In today’s digital age, hiking through the great outdoors seems like an activity that connects us back through countless generations. A quiet trail along a barren, high ridge seems to hold a timeless appeal. To my surprise, however, Diccon Bewes maintains in The Slow Train To Switzerland that hiking is a contemporary invention. He posits that mountains were viewed as obstacles to overcome before the Industrial Revolution instead of springboards for adventure. After all, jagged peaks were infertile farmland and imposed barriers in the era before modern transportation.
Despite this reasonable argument, I can think of one pre-modern man who loved hiking as much as I do: Jesus of Nazareth. This realization dawned on me, quite accidentally, while escaping the hustle and bustle of New York City to enjoy some fall color in the state parks of the Hudson River Valley. While the drive offered stunning views of robust reds and stony valleys, my mind was elsewhere, processing how I was going to fit this brief escape into my midterm madness.
Planning my day, I thought, “I will have gone up the mountain by noon.” I stopped in my tracks. Why was this somewhat odd phrasing so familiar? Then, I realized that the Bible tells us Jesus was always going up the mountain to pray. Mark writes that Jesus was praying on the mountainside after the Feeding of the Five Thousand (cf. Mark 6:46). Before calling the Twelve, Jesus prayed alone on the mountaintop (Luke 6:12). Jesus goes up the mountain with Peter, James, and John where he is transfigured. In His days before the betrayal in Jerusalem, Jesus spent his nights on the Mount of Olives (Luke 21:37). And, of course, Jesus returned to the mountain to pray in Gethsemane.
While these countless passages of Jesus praying on the mountain are familiar, I had never connected this habit of Jesus to my own love of hiking. I certainly believe that there are too many instances of Jesus praying in the Bible for it to be a mere accident of the evangelists. Additionally, some verses only specify that Jesus went off to a deserted place, while many specify a particular mountain or at least locate Jesus on the mountainside. For whatever reason, the mountaintop was important for the evangelists to include.
As I finally hit the trail that crisp fall morning, I continued to ponder why Jesus regularly went up the mountain to pray. When I hit the first viewpoint of the river valley, it occurred to me that the mountaintop simply allows us to see more of creation at once. God takes delight in His creation, calling it “good.”
On that rocky outcropping, I cherished each delicate shade of crimson and marveled at all that must happen for me to appreciate the beauty of the earth: the form of the landscape itself, my senses, my intellect, and the concept of beauty which I can somehow mysteriously perceive. The power of the mountaintop forces me to recognize that none of these gifts come from me, but only from my good God.
A few days later, I revisited this prayerful hiking experience not from the trail but in my Ignatian contemplation at home. Jesus had more to show me about what can be gained by hitting the trail. In my prayer, it occurred to me that Jesus always went up the mountain at critical points in His life and mission: after launching His public ministry, before naming the apostles, revealing His divinity, and before His death.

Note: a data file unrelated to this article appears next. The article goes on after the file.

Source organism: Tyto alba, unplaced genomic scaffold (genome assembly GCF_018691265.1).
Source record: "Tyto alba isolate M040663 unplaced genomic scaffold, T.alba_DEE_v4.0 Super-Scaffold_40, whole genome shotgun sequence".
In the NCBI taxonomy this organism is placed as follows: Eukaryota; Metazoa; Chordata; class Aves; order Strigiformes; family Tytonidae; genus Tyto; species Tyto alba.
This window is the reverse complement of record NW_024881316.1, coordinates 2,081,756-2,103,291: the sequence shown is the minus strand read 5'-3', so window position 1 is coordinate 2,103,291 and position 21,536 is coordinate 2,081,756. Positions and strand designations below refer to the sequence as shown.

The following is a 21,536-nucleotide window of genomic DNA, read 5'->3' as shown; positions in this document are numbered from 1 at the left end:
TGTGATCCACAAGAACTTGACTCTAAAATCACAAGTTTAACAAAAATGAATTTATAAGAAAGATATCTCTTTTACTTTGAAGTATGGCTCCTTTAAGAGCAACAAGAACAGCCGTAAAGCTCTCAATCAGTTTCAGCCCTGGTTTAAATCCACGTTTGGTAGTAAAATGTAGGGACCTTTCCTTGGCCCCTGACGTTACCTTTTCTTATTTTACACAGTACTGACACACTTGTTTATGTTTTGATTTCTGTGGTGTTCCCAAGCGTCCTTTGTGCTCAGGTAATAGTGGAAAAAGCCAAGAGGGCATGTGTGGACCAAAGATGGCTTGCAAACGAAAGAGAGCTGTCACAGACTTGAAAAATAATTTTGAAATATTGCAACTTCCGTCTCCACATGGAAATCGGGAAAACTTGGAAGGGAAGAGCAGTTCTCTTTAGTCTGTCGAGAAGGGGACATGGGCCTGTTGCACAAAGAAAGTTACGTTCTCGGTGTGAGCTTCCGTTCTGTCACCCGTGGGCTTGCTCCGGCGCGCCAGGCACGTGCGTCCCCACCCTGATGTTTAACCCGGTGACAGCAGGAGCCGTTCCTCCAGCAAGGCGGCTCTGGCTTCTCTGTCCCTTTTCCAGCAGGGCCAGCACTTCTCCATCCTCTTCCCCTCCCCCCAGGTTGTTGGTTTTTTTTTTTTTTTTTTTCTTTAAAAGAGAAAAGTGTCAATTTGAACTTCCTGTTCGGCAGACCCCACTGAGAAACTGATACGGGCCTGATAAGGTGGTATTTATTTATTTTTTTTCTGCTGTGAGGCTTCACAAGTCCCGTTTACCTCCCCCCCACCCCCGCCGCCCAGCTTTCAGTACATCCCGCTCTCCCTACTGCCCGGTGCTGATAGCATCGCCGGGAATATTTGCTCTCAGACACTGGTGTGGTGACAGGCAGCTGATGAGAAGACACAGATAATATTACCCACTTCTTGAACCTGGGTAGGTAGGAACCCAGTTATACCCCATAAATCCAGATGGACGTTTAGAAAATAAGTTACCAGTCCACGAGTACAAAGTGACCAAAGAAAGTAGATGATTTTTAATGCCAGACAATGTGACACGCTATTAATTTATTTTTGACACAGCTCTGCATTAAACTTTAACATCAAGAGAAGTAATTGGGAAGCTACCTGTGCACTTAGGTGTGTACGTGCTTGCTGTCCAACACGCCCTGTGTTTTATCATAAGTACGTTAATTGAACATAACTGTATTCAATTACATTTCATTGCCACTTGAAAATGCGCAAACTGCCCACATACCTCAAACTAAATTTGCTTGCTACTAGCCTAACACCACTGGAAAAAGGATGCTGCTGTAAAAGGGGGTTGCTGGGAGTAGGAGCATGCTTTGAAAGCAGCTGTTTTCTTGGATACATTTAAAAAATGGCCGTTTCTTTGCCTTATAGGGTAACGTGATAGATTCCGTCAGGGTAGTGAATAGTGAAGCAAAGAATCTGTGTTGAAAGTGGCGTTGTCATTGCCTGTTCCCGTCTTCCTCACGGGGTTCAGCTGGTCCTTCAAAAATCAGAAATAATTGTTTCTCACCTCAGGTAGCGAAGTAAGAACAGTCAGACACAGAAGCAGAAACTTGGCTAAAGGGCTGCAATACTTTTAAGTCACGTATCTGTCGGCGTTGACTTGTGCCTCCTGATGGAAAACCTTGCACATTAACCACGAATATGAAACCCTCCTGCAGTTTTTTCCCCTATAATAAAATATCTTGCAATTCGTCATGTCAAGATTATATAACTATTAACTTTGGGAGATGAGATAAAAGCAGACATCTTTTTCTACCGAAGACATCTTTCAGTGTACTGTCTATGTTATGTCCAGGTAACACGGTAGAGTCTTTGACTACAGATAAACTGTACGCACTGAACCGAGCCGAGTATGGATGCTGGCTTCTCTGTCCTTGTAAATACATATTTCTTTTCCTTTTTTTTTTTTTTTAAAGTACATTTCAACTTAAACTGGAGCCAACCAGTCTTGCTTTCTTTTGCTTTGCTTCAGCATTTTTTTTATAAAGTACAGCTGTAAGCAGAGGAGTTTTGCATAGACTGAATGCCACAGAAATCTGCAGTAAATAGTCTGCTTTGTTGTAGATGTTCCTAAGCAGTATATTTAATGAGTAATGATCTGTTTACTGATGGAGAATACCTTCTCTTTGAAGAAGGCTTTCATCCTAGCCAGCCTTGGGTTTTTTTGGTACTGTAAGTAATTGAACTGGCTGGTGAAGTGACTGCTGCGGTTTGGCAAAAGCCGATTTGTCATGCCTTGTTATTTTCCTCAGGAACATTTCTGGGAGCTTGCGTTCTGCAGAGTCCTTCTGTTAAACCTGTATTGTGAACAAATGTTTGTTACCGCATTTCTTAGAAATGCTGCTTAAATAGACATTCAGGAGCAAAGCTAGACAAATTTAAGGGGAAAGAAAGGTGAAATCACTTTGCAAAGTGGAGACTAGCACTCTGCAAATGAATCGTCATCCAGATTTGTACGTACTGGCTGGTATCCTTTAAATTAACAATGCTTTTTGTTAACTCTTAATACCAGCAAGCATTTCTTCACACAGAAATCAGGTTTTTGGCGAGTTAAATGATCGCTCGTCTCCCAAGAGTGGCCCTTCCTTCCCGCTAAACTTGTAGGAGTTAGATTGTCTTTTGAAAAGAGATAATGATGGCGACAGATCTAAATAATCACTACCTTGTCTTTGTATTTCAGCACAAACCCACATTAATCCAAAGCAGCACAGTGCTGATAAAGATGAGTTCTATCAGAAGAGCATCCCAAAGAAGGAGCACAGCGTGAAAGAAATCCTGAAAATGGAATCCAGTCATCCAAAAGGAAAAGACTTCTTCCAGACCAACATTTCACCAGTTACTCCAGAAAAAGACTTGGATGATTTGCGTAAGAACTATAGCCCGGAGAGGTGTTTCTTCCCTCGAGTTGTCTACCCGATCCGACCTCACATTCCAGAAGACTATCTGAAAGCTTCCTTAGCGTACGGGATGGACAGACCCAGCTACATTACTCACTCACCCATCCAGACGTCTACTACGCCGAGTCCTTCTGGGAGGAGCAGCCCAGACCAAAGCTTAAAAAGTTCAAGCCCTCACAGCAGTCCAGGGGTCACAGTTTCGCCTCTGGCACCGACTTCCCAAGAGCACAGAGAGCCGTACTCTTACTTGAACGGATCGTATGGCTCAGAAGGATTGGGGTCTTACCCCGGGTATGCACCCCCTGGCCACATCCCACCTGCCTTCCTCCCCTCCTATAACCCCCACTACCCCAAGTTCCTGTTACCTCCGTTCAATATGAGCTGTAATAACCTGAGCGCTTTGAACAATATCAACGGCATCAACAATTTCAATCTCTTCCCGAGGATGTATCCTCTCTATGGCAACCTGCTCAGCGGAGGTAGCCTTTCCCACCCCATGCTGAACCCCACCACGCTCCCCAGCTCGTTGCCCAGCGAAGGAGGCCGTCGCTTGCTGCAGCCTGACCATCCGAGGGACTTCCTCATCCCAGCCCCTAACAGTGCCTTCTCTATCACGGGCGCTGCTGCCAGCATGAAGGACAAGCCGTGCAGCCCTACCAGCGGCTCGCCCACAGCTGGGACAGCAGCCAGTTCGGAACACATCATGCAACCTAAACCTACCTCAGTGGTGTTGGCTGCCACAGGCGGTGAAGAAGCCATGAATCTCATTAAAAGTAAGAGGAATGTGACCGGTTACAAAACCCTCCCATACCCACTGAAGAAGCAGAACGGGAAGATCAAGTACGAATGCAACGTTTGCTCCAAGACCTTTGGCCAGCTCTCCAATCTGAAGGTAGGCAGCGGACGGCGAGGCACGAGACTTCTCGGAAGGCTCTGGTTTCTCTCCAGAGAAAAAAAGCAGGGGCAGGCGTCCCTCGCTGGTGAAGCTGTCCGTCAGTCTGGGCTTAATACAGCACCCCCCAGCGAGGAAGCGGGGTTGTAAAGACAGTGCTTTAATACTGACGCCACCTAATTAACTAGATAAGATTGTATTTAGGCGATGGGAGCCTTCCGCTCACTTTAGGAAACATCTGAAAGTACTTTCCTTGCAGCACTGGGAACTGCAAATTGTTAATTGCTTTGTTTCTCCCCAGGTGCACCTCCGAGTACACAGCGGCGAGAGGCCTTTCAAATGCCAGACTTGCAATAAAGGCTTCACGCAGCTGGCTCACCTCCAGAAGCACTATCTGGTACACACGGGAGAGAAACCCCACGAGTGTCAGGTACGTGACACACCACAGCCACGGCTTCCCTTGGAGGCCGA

I pictured that when Jesus goes hiking, He lovingly surveys His beloved creation, gazing over the towns of Galilee and marveling at the sun reflecting off the waves of the Sea. These sights remind Him that He ultimately came to earth to redeem us humans so that we can spend eternity together. By reminding Himself of this end, I imagine Jesus has the power to keep going.
Ever since that Ignatian contemplation, I have regularly gone up the mountain of my own life in prayer to remind myself of what my mission is. I mentally contemplate many of the places that are important to me: my Jesuit community, my workplace, and my hometown, to name a few. I picture all the people that God has put in my life. I let myself be moved by their joys, hopes, griefs, and anxieties. I list all the things for which I am grateful.
Just like a physical summit where I can broaden my perspective of my place in the universe, I find that my imaginative mountaintop helps me to locate myself in the world. I move from being geographically centered to being spiritually centered, and I become rooted in gratitude, moved by the needs of those around me.
During these winter days, it might be too cold to go outside for a hike. But that does not mean that we cannot hike like Jesus did by finding some physical or imaginative space that helps us take stock of our lives and remind us of our mission. In fact, such a practice is perfect for these early, dark days of Advent. Quiet time in a local park or in a cozy prayer nook is equally as efficacious. No matter where we go, the Lord is waiting to show us who we are and what we live for.